Loyalty

After the U.S. declared war on the Central Powers in April 1914, articles related to the war in the Lindsborgs-posten took on a tone much more conducive to promoting loyalty.  In September 1917 an article in the Lindsborgs-posten stated that taking one side or the other regarding the war was permissible prior to April 1914, but once the U.S. officially took a side there was an expectation of unquestioned loyalty to the nation.  In early 1918 after the abdication of the Russian Tsar, another article in the Lindsborgs-posten declared that Russia’s position in world affairs was significantly weakened, thus making them a threat no longer.  On the other hand, German provocations, especially regarding Finland, made that nation more of a menace meaning that its defeat in the war could not come soon enough.  Despite these statements in support of American war aims, Swedes and Lutherans in Lindsborg had to answer to questions of loyalty until the end of the war.

In fall 1917 President Pihlblad wrote Swedish filmmaker, Axel Palmgren, that showing his Swedish travel films in Lindsborg would not be “profitable” for either party, in the case of Bethany College because it might place the institution in an “unfavorable light” due to “strained conditions between Sweden and America.”[1]  Pihlblad worried that Swedish neutrality during the war aroused questions of loyalty within the community of predominantly Swedish immigrants.  The films would only fuel that concern.  Palmgren’s films, while designed to promote tourism to Sweden after the war, may have had a political element that worried Pihlblad.  The Brainerd Daily Dispatch in Minnesota reported in February 1917 that Palmgren, the editor of the conservative Stockholm Dagblad, shared stories of the “terrible results of the European War” along with showing films of the Swedish countryside.[2]  If Pihlblad knew of this commentary he certainly sought to protect Bethany College and the community by ensuring Palmgren did not visit.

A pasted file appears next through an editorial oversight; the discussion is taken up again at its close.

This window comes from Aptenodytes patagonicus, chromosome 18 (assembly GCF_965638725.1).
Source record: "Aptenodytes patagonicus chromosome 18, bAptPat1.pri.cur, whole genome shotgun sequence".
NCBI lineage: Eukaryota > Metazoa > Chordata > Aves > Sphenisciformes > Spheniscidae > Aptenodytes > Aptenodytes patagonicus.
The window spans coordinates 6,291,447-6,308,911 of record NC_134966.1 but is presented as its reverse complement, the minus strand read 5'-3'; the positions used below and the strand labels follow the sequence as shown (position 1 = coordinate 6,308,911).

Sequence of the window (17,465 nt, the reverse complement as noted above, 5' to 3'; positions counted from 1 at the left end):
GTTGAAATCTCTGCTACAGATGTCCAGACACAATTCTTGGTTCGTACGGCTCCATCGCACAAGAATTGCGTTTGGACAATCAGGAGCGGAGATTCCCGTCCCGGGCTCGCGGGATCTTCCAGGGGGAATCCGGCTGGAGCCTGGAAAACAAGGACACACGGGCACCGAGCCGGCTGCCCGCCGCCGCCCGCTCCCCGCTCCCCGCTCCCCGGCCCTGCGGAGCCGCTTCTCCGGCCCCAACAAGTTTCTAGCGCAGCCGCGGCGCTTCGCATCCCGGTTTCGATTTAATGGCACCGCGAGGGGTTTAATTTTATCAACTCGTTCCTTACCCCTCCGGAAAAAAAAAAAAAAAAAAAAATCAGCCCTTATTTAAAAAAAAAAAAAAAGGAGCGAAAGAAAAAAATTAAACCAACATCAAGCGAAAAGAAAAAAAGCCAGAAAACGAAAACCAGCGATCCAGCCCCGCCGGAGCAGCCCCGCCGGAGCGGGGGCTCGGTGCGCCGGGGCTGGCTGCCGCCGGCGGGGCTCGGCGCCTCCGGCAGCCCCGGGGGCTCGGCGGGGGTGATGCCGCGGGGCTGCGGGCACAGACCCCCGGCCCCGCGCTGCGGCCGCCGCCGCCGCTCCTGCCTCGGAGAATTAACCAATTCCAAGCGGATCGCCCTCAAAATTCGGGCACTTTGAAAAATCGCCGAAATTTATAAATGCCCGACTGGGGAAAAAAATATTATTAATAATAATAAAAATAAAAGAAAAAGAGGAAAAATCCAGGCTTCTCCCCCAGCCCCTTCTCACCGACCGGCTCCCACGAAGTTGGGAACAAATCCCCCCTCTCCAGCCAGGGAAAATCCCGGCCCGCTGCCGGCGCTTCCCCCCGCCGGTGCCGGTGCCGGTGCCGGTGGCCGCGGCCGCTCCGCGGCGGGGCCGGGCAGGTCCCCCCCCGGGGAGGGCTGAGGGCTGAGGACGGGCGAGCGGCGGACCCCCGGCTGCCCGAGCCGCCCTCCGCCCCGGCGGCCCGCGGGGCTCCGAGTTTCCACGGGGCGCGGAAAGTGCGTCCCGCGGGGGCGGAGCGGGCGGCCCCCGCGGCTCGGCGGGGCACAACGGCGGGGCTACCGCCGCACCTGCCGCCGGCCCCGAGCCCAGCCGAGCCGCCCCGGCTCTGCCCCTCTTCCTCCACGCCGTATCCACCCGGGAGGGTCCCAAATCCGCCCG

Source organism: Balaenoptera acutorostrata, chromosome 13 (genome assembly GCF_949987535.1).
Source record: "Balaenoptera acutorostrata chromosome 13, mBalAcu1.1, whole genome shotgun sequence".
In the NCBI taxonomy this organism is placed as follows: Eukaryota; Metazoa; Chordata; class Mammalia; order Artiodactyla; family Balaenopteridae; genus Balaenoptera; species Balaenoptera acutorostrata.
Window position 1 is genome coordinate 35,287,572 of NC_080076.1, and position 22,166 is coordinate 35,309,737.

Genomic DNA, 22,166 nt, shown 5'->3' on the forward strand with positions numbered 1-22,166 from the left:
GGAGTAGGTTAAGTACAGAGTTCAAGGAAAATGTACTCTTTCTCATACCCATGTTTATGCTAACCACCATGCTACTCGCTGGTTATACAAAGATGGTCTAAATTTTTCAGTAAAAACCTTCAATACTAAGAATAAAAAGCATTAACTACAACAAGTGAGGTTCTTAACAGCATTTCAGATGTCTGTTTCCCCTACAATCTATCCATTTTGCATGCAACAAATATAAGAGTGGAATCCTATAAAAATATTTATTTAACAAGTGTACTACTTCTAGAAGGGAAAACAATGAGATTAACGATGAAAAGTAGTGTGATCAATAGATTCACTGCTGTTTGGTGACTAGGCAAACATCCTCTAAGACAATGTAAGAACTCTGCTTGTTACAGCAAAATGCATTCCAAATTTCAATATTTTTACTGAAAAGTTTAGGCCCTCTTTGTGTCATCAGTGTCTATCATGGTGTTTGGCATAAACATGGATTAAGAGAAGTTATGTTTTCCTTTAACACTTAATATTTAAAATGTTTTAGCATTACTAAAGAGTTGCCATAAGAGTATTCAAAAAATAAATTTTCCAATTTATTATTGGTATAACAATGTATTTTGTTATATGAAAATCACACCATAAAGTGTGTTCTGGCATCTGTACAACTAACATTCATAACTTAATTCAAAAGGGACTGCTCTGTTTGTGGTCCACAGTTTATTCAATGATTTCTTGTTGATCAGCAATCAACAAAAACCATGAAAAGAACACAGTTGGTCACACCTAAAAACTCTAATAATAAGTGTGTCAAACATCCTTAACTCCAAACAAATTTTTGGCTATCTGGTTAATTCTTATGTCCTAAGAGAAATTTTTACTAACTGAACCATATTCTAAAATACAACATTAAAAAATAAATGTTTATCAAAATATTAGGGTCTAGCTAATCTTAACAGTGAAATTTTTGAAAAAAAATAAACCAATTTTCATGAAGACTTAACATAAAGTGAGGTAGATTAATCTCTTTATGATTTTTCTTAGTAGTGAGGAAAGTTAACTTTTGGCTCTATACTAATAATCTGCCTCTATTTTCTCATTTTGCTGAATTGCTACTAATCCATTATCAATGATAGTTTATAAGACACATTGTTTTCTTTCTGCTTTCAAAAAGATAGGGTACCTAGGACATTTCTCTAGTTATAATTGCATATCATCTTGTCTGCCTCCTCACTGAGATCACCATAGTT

In public Pihlblad trumpeted the loyalty of Bethany College and the citizens of Lindsborg.  Privately he expressed reservations and even exasperation.  In a letter to Rev. Adolf Hult of Moline, Illinois, Pihlblad worried that American Lutherans might be creating a “self-imposed martyrdom” because of vociferous condemnation of the American war effort coming from certain quarters.  Pihlblad thanked Hult for raising the issue of Lutheran loyalty in a recent publication.[3]

Referat Lutherska Kansas-Konferensens af Augustana Synoden. Lindsborg, Kansas, 10-14 April 1918, (Rock Island, IL: Augustana Book Concerns, 1918), 7.

Issues of Swedish American loyalty continued into 1918.  At the April 1918 meeting of the Kansas Conference of the Evangelical Lutheran Augustana Synod in Lindsborg, those assembled crafted a statement telegraphed to President Wilson expressing their loyalty and support for the war effort.  An image of the statement – in English – adorned with a waving American flag appeared in the published minutes of the meeting.  Wilson responded later with a message of thanks for the the continued support of Swedish Lutherans in America.

 

 

 

 

 


[1] Ernst Pihlblad to Axel Palmgren, September 11, 1917, Ernst Pihlbald Papers, Bethany College, Lindsborg, KS.

[2] Brainerd Daily Dispatch, February 19, 1917.

[3] Ernst Pihlblad to Rev. Adolf Hult, October 6, 1917, Ernst Pihlblad Papers, Bethany College, Lindsborg, KS.